Restful service with JAX RS and CDI on Glassfish

I was working on a RESTful service with JAX RS on Glassfish and pieced together a working implementation with CDI dependency injection.


This REST service is pretty simple, when you access /test/hello?name=John with a GET, you will get “Hello world John” back. Note the @ManagedBean annotation – this will make CDI dependency injection working in a JAX RS instantiated service.

The HelloRepository is injected with CDI:

You can package this as a WAR file and deploy it on a Glassfish server. To make this work, you need a minimal web.xml in WEB-INF:

To enable CDI, you need an empty beans.xml in WEB-INF:

And to make JAX RS working correctly and set the root path, you need this class:

To set the context root, you could also add a glassfish-web.xml in WEB-INF – this is of course Glassfish specific.

After figuring this out, it is easy to configure and doesn’t need any complicated XML. I got the above configuration working on Glassfish 3 and 4.

Web application development with Docker and Glassfish

Although Docker is often used to deploy/run applications in a defined environment, you can also use Docker in your development environment. To make this productive, you need an easy way to deploy and debug your web application. In the Glassfish image (see I can add deploy a web application and hook into the file system.

Glassfish provides an autodeploy directory – just copy a war or ear file to this directory and Glassfish will deploy this automatically. You can mount this directory to your host with the -v option:

docker run ... -v ~/tmp/glassfish/deploy:/opt/glassfish4/glassfish/domains/domain1/autodeploy ...

To view the logs directory you can add this:

docker run ... -v ~/tmp/glassfish/logs:/opt/glassfish4/glassfish/domains/domain1/logs ...

I cloned a copy of the Spring petclinic application ( to setup my development environment. Curiously, I needed to add “implements Serializable” to BaseEntity, to make it work on Glassfish 4.1. Normally, the petclinic application creates its own datasource, not a JEE datasource. I changed the configuration to use the Glassfish datasource.

The Glassfish server now needs a datasource configuration, including the database driver implementation for hsqldb. By adding the jar to /opt/app/extlib, the driver is copied to the Glassfish lib directory – this makes it available for datasources.

The (in /opt/app/bin) script creates the necessary datasource:

asadmin create-jdbc-connection-pool --restype=javax.sql.DataSource --datasourceclassname=org.hsqldb.jdbc.JDBCDataSource \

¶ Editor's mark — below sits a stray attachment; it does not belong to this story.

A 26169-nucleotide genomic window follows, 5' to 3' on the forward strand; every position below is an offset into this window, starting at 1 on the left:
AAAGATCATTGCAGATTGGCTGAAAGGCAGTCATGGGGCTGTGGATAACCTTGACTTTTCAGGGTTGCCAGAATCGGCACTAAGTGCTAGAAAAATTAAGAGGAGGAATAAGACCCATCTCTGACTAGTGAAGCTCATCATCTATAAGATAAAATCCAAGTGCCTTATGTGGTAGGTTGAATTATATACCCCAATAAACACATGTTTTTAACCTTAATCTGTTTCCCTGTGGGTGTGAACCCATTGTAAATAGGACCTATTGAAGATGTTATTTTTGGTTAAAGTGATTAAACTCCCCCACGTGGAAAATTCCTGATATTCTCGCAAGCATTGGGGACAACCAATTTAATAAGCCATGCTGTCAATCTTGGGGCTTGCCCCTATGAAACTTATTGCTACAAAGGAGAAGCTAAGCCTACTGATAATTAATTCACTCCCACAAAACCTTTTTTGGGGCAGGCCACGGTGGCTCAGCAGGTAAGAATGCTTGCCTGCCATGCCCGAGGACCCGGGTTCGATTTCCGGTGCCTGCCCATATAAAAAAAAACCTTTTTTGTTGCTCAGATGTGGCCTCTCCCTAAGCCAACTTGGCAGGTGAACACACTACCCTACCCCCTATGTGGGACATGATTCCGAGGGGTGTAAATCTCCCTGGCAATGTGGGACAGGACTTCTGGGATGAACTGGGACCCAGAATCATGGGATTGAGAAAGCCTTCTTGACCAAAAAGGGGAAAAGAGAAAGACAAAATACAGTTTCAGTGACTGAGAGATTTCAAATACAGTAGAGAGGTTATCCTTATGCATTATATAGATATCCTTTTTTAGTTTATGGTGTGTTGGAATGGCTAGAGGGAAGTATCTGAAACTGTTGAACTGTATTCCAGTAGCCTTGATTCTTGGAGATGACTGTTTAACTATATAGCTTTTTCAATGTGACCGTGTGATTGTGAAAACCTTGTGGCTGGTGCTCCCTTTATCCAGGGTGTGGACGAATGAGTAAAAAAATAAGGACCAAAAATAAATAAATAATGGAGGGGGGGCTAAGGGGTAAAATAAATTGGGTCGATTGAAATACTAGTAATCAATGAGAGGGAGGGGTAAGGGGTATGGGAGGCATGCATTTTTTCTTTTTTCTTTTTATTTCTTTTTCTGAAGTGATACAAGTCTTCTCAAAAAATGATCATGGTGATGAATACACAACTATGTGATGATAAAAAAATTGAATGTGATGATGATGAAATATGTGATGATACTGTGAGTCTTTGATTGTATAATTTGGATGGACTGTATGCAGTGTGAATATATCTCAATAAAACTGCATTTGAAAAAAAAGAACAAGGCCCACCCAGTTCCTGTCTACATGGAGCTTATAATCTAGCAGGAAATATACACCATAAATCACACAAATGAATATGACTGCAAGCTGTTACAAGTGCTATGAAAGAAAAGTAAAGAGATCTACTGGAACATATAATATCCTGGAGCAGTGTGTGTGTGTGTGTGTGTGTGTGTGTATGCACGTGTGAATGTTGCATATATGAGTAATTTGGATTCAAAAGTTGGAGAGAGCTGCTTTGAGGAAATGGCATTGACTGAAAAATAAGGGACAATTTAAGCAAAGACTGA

--property "user=sa:password=sa:url=jdbc\:hsqldb\:hsql\:mem\:petclinic" \
asadmin create-jdbc-resource --connectionpoolid PetClinicPool jdbc/petclinic

In the Dockerfile I add the hsqldb jar and the configure script:

ADD hsqldb-2.3.2.jar /opt/app/extlib/hsqldb-2.3.2.jar
ADD /opt/app/bin/

After building the Docker image, you can run Glassfish with the necessary configuration:

docker run --rm -it -v ~/tmp/glassfish/deploy:/opt/glassfish4/glassfish/domains/domain1/autodeploy \
 -v ~/tmp/glassfish/logs:/opt/glassfish4/glassfish/domains/domain1/logs \
 -p 4848:4848 -p 8080:8080 -p 9009:9009 \
 -e DEBUG="true" koert/glassfish-showcase

The “–rm” option instructs Docker not to keep the state of the started container, so you can start the image fresh every time. The “-it” option keeps the container running in the foreground – you can stop it with Ctrl-C.

While this is running, you can deploy your web application by copying its war or ear file to the ~/tmp/glassfish/deploy directory. You can debug the application by letting your IDE connect to port 9009.

This way you have a consist development environment with a well defined state.

Packaging a webapp with Docker and Glassfish

As I wrote in a previous article, you can run Glassfish in a Docker container.

The purpose of Docker is to package everything into a container so that you can run your application anywhere in a consistent state. To achieve this with a web application and Glassfish, you package the Java virtual machine (JDK 8), Glassfish 4.1 and your web application together.

I created an example of using my base Glassfish image with the Primefaces showcase war file:

FROM koert/glassfish-4.1
MAINTAINER Koert Zeilstra <>

RUN wget -O /opt/app/deploy/showcase.war

This will download the war file and put it into the /opt/app/deploy directory – the startup script will copy this file into the Glassfish autodeploy directory. When Glassfish starts up, it will automatically deploy the war and you can access the applciation after starting with:

docker run -d -p 8080:8080 koert/glassfish-showcase

On my laptop it starts up in about 12 seconds, you can look at the application in your browser: http://localhost:8080/showcase

Look at my example on Github: